Like death and taxes, one of life’s universal givens is that one day, you’ll be tasked to clear out your elderly parent’s home.
So it was with Lynn Helbling Sirinek, who cleared out her mother-in-law’s home after she passed away. “She was a knitter and a seamstress,” Sirinek, a Woodhaven Drive resident, explains. “There were so many beautiful things of hers I couldn’t bear to toss out; I needed to put them to good use somehow.”
A retired nonprofit executive with Family Hospice and Palliative Care, and prior to that, with the RAND Corporation, Sirinek and her late husband, Larry, both grew up in Mt. Lebanon, met in Columbus, Ohio, lived there for 25 years, and returned to Mt. Lebanon in 2002. Sirinek has four grown children and two grandchildren.
While at Family Hospice, Sirinek took note of a place Hospice residents’ families often donated well-cared-for fabric and similar items, and promptly brought several boxes to the Pittsburgh Center for Creative Reuse in the East End.
A Treasure Island for seekers of the unique and the vintage, teachers, artists-at-heart or by profession, Creative Reuse occupies 4,200 square feet in back of the Construction Junction building on the N. Lexington Avenue side. Not just for sewists, (though it has a large section of fabric, yarn, old patterns, and notions) it carries a vast number of supplies for DIY’ers, and “maker” fans of all kinds. “There is no other place in Pittsburgh quite like it,” says Sirinek, who became a volunteer in the fabric section. She saw an online listing looking for board members, applied, and was elected to the board in 2019.
As it happens, Creative Reuse was founded in 2007 by a former Mt. Lebanon resident, Faye Miller, who started it with her friend Rachel Dennis, and the help of a Sprout Fund “Seed” Award.
Kim Fox of Academy Avenue, a designer/maker, is a big fan of Creative Reuse. “I have always used found objects in my work, but they’ve taken that option to a whole new level,” says Fox, whose creations can be found at her business website, workerbird.com, on Etsy.com, and at Handmade Arcade during the Christmas holidays.
“It’s like a Goodwill focused solely on creativity; I don’t have to wade through old toasters and golf equipment to get to the good stuff!” The array of materials, she says, “inspires me to try something new simply because I’m seeing junk in a whole new light.”
In 2018, 13,000 participants—parents, teachers, youth leaders, library groups, nonprofits and activity directors—booked them to run creative and environmentally conscious programming for art and birthday parties, in schools, for library groups and nonprofits.
One of their biggest draws, says Ash Andrews, Creative Reuse’s executive director, is their Educator Programs for teachers. Education specialists show teachers new ways to include environmental, maker, STEAM, and art-focused learning experiences into their curriculum or programs.
Creative Reuse can also provide speakers on reuse and repurposing, and contract with businesses to pick up certain types of still-usable materials. To learn more, visit pccr.org.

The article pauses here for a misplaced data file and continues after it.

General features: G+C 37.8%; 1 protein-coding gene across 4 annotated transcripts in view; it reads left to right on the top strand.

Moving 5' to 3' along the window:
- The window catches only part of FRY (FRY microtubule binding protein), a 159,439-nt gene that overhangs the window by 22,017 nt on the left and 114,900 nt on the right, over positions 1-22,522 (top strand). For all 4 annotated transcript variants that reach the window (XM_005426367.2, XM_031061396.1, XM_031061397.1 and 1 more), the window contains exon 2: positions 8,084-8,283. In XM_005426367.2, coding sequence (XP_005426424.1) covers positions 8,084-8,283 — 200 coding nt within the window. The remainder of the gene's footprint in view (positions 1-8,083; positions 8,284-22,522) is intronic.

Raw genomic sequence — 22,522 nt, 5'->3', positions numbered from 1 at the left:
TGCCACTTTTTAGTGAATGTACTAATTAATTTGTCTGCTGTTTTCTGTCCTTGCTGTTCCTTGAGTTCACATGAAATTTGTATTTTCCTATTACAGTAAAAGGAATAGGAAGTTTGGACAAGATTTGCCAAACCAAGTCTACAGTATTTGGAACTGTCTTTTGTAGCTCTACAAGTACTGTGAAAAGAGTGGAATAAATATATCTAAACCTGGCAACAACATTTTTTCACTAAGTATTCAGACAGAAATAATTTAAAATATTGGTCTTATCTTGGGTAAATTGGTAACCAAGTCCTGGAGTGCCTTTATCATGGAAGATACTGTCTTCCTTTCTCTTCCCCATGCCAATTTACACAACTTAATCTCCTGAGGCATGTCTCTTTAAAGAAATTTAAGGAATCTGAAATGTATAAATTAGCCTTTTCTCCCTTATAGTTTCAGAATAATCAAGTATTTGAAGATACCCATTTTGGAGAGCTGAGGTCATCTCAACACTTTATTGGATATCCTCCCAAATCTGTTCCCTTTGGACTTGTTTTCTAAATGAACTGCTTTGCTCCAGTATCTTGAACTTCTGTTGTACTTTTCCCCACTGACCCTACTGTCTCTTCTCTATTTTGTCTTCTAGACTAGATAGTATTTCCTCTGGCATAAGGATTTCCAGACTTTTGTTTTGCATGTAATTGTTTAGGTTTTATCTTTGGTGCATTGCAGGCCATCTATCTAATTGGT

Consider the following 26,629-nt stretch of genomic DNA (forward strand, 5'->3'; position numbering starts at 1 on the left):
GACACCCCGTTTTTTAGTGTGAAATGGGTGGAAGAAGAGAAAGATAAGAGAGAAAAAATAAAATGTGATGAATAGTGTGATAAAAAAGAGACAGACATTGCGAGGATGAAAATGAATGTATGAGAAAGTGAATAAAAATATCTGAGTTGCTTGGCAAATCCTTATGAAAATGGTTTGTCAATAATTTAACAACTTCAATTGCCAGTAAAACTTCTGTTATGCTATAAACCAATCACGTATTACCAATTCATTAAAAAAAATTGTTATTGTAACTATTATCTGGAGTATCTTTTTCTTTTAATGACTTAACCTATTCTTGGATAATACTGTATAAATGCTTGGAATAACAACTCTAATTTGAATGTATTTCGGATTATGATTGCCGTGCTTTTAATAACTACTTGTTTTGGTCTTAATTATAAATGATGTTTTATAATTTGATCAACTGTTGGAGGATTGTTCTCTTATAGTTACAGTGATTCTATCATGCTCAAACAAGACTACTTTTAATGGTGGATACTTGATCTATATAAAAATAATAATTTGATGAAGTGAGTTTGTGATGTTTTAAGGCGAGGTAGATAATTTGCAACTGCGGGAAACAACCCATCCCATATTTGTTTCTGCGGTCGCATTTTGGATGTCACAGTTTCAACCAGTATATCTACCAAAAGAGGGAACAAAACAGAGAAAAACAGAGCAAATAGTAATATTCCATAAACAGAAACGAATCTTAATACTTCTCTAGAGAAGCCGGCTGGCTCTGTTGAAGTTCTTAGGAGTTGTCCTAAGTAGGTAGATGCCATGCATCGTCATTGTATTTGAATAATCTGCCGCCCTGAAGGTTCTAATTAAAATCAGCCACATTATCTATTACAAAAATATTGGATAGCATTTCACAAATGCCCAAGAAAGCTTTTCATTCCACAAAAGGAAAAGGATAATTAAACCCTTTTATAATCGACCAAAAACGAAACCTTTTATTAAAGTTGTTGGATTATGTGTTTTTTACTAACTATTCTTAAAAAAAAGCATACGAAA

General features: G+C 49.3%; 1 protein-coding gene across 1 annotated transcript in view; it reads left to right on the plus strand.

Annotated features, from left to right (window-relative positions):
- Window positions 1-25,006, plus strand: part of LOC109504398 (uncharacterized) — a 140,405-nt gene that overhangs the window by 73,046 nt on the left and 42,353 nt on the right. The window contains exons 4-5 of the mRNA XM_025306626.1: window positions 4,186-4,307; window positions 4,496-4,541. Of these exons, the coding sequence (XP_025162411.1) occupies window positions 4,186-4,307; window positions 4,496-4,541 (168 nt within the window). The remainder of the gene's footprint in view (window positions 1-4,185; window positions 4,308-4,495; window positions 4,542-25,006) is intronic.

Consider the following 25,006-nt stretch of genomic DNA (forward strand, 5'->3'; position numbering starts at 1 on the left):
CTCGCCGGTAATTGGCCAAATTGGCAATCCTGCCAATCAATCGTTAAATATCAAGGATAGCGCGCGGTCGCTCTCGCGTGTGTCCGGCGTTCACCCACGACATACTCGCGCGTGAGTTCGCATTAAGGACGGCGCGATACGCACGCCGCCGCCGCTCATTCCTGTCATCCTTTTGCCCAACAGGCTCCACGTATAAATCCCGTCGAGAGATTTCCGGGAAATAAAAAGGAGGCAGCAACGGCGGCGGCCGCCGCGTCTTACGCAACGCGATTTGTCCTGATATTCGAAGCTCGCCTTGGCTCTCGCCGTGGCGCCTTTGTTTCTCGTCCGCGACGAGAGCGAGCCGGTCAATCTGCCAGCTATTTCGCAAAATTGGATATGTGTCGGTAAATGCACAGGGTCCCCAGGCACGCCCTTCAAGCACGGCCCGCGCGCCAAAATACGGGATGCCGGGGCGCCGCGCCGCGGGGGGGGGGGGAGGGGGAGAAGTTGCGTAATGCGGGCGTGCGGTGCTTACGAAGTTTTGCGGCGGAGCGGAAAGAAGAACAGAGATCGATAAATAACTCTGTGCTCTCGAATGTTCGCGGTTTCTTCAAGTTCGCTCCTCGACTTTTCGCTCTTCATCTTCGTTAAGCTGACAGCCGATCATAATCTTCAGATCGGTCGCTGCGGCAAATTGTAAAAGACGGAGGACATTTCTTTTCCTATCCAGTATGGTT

Beyond the important environmental benefits of reuse (i.e. keeping stuff out of landfills) Andrews finds reuse has important benefits for everyone. “We truly believe that reuse has the power to transform lives and our world. Reuse is a vehicle for boosting self-confidence, learning new skills, and creating opportunity for all. Communities are stronger when reuse education is made a priority.”
Sirinek’s role as a volunteer and a board member has her evaluating long ingrained habits in a consumer-driven culture such as ours. “My involvement with Creative Reuse has made me consider my own behavior: when thinking about buying something, I ask myself: do I really need it, could I borrow it, or could I purchase it used? It’s broadened my thinking in how I can do better in reusing what I have. For instance, can I take my own leftovers container into a restaurant?”
That’s a brilliant idea you can take to your favorite dining spot. You won’t miss those take out containers multiplying like rabbits in your cupboards.
Location: 214 N. Lexington Avenue. Open 10 a.m. to 7 p.m. every day.
Annual Donations: 50 to 60 tons
Annual income from donation sales: 60%
Annual income from programs: 13%
Employees and volunteers: 12 employees, 50 volunteers
Fun Fact: A new sports bar owner called from Minnesota, needing trophies to display for his grand opening. Creative Reuse sent them two dozen.
Don’t Miss: Their bulk section, where one price per bag size, S/M/L takes all; BOGO sales on paper, jewelry, beads, and the annual fabric sale.
All loosely organized by type and department
- black and white and color family, school portrait, candid and vintage photos
- frames, posters, old postcards, old greeting cards, odd pieces of stationery, boards, and maps
- magazines, color calendars, address books
- office supplies, containers, vintage machines (typewriters, projectors)
- natural items (seashells, rocks).
- craft kits and craft supplies
- traditional art supplies
- costume jewelry, pins
- jewelry making materials
- ornaments, holiday decorations
- ceramics and glass (including vases and stained glass)
- old kitchen items, vintage cookie cutters
- books (art & craft or DIY only)
- bins of plastic barnyard animals, and plastic fruit and vegetables
- a 50-gallon drum of used wine corks
- rolls from old player pianos, sheet music
- old photographic equipment
- old trophies, medals from competition
- parts to build a robot bird
- party decorations
- a picture of a bullfighter
- something labelled “science waffles”
- science equipment, old test tubes
- sewing notions, zippers, buttons, glue guns, felt, quilt batting
- bolts of fabric, yarn of all colors and sizes